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Sports have been an important part of my life for as long as I can remember. From a shy kid going up to bat for the first time in a little league game to a two sport varsity letterman  in high school, I’ve always been thrilled by the competition and teamwork of sports. Unfortunately, I didn’t have the opportunity to compete in college athletics, but I know that for many college students, sports occupy a huge share of their time. Some even go to college on sports scholarships; they devote their nights to practices and their weekends to meets and games. Sports are their life and they find their identity in sports. But what happens after they graduate? Unless they plan to play professionally after college, what then?


Just because the familiar network of players, coaches, practices and games is stripped away after college does not mean that one has to give up their love of sports or reinvent themselves entirely. According to Helix, Northwestern University’s science magazine, former college athletes face both relief and depression. College sports can be grueling and taxing, taking a toll on one’s physical and mental health. Once they come to end, they free up students’ time to devote to other pursuits, such as finding a job. However, for most, graduating from college sports is a bittersweet farewell. Some former student athletes experience a loss of “sport self-esteem,” which is when a person places their self-worth in their success in sports, according to sports psychologist Mark Anshel from Middle Tennessee State University.


Most psychologists advise that the best way to cope with transition is to find a new activity to channel your time and energy into- for most, that “new activity” will be a job. But it’s important to have a life outside of work as well, and there are plenty of ways to continue your love of sports at the non-professional level after college- it’s just going to take a little more effort on your part. So learn your options and don’t get down- life goes on after college sports.


Seek out opportunities to join a sports team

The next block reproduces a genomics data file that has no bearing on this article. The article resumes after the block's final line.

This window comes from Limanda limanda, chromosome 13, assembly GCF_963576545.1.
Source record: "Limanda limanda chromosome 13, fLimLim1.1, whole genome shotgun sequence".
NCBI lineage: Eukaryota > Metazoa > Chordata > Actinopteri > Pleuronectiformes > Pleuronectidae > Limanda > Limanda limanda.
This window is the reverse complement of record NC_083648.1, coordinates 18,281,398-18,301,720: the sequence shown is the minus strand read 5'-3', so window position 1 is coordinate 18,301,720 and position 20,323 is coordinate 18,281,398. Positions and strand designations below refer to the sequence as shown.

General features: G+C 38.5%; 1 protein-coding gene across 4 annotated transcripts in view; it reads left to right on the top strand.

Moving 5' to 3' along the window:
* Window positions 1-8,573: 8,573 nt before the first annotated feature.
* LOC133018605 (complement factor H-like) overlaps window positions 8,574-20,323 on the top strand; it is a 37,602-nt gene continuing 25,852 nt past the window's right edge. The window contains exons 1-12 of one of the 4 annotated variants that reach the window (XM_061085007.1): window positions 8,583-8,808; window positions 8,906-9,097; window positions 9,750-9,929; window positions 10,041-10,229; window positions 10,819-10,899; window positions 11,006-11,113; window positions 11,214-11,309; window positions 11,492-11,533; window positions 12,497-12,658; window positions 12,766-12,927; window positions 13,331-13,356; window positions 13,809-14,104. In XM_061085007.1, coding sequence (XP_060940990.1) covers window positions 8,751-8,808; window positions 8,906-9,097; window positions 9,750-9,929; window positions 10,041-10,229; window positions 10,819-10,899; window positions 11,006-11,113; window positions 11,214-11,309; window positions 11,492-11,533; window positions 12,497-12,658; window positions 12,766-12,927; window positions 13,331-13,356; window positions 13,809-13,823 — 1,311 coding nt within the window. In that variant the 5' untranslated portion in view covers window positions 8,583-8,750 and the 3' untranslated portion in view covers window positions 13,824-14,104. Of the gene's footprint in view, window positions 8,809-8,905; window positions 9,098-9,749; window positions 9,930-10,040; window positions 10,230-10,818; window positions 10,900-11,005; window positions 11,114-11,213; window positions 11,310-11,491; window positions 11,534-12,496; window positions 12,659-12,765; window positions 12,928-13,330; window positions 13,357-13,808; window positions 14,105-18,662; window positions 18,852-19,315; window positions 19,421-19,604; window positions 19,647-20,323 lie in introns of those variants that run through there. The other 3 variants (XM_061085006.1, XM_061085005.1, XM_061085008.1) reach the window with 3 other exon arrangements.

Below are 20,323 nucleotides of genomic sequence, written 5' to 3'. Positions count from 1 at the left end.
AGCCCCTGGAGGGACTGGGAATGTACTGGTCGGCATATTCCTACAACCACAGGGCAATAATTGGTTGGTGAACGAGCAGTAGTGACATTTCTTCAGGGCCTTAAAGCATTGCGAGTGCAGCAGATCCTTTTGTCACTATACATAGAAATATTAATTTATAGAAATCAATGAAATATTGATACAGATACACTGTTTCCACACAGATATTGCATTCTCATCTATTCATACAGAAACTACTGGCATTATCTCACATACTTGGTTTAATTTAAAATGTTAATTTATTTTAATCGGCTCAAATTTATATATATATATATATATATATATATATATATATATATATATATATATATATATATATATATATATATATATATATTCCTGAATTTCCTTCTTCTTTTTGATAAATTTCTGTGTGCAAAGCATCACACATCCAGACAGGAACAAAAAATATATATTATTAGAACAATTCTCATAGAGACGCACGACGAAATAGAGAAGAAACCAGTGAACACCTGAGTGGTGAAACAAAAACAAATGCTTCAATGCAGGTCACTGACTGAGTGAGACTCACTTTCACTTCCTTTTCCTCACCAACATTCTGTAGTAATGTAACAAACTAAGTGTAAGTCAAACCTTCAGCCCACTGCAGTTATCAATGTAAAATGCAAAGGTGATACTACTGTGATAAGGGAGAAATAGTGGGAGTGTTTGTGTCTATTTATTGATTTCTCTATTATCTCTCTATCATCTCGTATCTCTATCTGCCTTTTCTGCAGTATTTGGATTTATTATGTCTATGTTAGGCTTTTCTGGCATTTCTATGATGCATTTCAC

According to Erin Refsteck, Ph. D., most student athletes become less active after college and one in five are not active enough to gain substantial health benefits. At the very least, keep active by working out regularly, and if you want sports to remain a part of your life but not your whole life, consider joining a local sports team. It’s easy to sign up for an adult’s sports team through your local activity center, like the YMCA, or even an intramural league. Just do a little research and you are sure to find plenty of ways to participate in sports that won’t occupy a huge chunk of your time.


Find your passion

Everyone needs something to feel passionate about to make life worthwhile. Maybe, for you, that was sports. Prim Siripipat, ESPN news anchor and former Duke University tennis captain, advises college athletes to find what they’re most passionate about outside of sports. This may not be easy for those that love sports but don’t intend to make a career out of it, but once you figure it out, make it your life’s pursuit and you’ll never have to “work” another day in your life.


Channel what you learned into your career

Once you’ve identified another passion and hopefully found a career that allows your passion to come alive, you can get ahead in your career by applying the valuable lessons you learned in sports to your job. Personally, sports gave me a newfound sense of confidence. I also learned the value of teamwork and self-discipline. These values translate perfectly into a career where you will most likely have to demonstrate your availability to work with others and manage various projects and responsibilities.  I learned first hand that some industries and employers look for former student-athletes specifically for that competitive edge they have built into their nature, so use that network and make your passion into a career so you can thrive.